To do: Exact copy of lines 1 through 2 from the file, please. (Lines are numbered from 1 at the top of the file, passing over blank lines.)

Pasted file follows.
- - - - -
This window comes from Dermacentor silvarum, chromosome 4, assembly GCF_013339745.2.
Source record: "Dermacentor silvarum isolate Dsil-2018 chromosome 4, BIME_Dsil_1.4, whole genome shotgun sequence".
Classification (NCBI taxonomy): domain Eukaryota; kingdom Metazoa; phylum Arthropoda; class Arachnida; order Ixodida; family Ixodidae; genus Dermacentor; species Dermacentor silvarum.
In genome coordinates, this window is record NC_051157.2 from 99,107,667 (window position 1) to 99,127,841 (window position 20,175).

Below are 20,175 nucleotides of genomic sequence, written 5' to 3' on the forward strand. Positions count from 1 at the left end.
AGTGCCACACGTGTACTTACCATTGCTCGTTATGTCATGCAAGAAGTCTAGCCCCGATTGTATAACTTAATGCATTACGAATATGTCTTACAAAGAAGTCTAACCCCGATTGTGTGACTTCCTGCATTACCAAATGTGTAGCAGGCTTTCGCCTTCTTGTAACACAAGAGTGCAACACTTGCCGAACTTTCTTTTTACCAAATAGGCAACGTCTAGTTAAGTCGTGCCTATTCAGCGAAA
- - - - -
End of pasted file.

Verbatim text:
This window comes from Dermacentor silvarum, chromosome 4, assembly GCF_013339745.2.
Source record: "Dermacentor silvarum isolate Dsil-2018 chromosome 4, BIME_Dsil_1.4, whole genome shotgun sequence".